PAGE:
Grill Roasted Young Goose Stuffed with Sauerkraut and Apples Recipe

Goose up your holiday meal with this unexpected main course.

Roast turkey is the most popular holiday roast in America. After all, these big birds are native to North America and Mexico. In the rest of the world, however, roast goose is more traditional on holiday tables. The Egyptians, Vikings, Greeks, Romans, and eventually the French, Germans, and British all served roast goose during end-of-year harvests and winter solstice celebrations. Even in Charles Dickens' classic holiday story, A Christmas Carol, Bob Cratchit, Tiny Tim, and the rest of the Cratchit family celebrate Christmas with a feast of roast goose.

For a grand feast this holiday, try grill roasting a whole goose instead of a turkey. You can find goose at farmers' markets and well-stocked grocery stores. Most domesticated geese are descended from the European Graylag or the Asian Swan goose. Embden and Toulouse are the two most popular breeds, both of which yield dark, flavorful meat. Geese don't take kindly to confinement, so even domesticated geese are raised free-range and eat mostly grass, although some may be finished with a little grain to fatten them up.

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Normally we recommend you don't stuff birds like turkeys because it slows cooking and can result in overcooking the meat, but goose is a much thinner bird, much smaller breasts, and so we will make an exception here because, well, a stuffed goose is just so utterly festive.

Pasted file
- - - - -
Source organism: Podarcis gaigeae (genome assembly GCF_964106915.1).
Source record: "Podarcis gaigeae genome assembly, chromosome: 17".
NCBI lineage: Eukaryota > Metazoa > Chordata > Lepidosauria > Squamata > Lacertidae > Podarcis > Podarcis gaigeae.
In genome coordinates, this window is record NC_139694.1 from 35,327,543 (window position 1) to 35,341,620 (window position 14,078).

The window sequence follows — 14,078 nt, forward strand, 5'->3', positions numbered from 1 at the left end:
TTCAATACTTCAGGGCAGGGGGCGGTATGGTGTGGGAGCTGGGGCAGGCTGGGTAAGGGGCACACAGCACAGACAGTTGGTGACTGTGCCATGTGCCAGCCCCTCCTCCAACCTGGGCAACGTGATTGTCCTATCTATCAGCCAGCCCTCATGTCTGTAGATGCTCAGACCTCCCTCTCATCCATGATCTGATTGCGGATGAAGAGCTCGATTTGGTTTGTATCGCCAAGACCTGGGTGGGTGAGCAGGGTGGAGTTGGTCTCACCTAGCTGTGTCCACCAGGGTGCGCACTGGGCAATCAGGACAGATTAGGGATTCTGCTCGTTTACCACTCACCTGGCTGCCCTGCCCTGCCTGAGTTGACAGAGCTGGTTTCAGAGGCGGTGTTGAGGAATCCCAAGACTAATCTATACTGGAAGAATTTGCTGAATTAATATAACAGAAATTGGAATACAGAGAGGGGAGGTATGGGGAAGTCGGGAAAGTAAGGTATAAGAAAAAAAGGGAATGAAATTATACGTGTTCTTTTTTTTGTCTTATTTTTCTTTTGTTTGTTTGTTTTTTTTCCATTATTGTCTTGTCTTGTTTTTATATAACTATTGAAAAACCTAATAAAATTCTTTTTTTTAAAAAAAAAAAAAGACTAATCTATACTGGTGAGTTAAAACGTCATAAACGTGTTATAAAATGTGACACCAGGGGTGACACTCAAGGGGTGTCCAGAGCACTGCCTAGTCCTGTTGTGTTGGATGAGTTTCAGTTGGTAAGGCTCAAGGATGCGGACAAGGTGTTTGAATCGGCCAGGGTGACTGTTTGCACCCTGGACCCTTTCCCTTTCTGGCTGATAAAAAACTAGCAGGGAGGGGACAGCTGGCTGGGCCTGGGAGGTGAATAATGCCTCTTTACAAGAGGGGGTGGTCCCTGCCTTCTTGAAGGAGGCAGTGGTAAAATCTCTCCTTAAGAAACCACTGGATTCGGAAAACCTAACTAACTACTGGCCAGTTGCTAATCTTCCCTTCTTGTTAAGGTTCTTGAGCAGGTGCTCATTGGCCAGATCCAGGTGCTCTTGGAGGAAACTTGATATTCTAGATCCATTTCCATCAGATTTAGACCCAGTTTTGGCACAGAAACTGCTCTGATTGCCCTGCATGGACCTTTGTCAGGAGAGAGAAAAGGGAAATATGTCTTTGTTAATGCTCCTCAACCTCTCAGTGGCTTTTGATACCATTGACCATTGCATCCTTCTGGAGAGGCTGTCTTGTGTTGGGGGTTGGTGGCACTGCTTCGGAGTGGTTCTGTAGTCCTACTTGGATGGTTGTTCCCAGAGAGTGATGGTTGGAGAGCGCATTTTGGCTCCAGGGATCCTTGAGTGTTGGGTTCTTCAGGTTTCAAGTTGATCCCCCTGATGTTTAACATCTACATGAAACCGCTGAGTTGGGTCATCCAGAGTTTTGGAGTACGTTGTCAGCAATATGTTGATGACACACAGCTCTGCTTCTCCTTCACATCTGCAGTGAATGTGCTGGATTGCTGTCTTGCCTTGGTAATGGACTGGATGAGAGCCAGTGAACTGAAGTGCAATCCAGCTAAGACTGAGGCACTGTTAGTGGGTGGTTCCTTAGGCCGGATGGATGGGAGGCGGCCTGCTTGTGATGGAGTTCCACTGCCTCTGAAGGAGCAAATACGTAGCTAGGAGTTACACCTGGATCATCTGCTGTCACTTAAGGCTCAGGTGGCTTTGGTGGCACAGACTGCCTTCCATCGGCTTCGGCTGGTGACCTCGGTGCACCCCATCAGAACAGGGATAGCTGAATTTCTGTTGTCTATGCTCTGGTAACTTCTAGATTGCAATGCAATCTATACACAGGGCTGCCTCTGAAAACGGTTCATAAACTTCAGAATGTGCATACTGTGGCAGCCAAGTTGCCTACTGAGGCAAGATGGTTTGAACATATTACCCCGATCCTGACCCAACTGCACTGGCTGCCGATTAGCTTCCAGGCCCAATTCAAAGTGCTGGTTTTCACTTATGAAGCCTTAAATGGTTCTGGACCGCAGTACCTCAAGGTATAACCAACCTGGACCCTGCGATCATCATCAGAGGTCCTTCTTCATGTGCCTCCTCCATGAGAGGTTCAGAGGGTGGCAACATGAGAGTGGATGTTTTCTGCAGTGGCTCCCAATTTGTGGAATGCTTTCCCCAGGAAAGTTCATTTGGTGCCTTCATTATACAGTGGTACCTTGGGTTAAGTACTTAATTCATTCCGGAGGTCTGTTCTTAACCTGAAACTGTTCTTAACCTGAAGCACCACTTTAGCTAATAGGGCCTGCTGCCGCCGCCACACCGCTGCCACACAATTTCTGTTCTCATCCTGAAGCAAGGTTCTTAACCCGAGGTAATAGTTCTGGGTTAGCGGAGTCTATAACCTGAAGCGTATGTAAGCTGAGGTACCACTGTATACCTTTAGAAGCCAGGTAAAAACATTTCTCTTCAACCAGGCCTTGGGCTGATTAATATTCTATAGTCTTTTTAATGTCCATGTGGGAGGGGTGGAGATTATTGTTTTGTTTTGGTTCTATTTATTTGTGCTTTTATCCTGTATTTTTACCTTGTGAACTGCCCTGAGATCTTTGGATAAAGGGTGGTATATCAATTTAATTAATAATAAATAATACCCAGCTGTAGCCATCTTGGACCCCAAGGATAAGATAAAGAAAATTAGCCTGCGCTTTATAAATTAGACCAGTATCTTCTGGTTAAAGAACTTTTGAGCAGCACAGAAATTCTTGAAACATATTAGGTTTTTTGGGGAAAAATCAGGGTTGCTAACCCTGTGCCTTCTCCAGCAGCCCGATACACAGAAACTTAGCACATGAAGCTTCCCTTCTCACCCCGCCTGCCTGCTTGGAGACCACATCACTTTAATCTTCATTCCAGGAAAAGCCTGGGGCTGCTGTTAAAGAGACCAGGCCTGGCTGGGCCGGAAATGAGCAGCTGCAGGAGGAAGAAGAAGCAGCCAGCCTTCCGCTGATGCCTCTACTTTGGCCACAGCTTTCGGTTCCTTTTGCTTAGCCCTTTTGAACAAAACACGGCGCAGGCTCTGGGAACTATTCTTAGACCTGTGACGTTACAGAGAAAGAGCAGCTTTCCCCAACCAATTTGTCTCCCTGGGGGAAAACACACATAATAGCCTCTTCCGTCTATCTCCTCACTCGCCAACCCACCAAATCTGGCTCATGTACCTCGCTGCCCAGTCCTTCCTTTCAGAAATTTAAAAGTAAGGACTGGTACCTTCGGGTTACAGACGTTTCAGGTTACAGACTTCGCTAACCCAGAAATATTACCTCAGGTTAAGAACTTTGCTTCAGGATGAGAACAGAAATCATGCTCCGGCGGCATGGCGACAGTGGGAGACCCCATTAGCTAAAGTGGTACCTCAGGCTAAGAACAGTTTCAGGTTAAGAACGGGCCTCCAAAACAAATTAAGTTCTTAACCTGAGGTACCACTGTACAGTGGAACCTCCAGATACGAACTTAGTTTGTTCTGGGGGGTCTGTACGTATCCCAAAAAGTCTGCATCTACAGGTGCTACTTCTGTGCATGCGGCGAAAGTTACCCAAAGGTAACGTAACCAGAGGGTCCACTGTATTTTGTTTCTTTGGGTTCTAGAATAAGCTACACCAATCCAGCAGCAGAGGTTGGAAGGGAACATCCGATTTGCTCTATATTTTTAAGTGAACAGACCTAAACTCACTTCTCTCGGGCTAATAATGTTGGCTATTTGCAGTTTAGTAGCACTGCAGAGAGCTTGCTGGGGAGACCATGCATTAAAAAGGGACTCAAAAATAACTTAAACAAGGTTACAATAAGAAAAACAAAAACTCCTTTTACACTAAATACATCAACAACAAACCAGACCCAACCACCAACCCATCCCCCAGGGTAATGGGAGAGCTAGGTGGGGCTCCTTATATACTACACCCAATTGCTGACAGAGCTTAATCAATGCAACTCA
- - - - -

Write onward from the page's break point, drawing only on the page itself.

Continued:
Course. Dinner. Entree.

Cuisine. American.

Makes. 8 servings.

Takes. About 12 hours to brine. About 1 hour for other prep. About 1 1/4 hours to grill roast.


Molasses Beer Brine

1 1/2 cups dark beer

3/4 cup water

3 tablespoons kosher salt

1/4 cup molasses

Goose and Stuffing

1 young goose (about 8 pounds), washed and patted dry and carcass and thigh bones removed (see sidebar)

3 strips bacon, coarsely chopped

2 large onions, chopped

2 large apples, peeled, cored, and diced

1 pound refrigerated sauerkraut, drained and rinsed

2 teaspoons chopped fresh rosemary

1 tablespoon molasses

Kosher salt and ground black pepper

About the salt. Remember, kosher salt is half the concentration of table salt so if you use table salt, use half as much. Click here to read more about salt and how it works.


1) Prep. For the brine: Mix everything together in a jumbo (2-gallon) zipper-lock bag.

2) For the goose and stuffing: Add the goose to the brine, squeeze the air out of the bag, and seal the bag. Refrigerate for about 12 hours in a roasting pan to catch any potential leaks.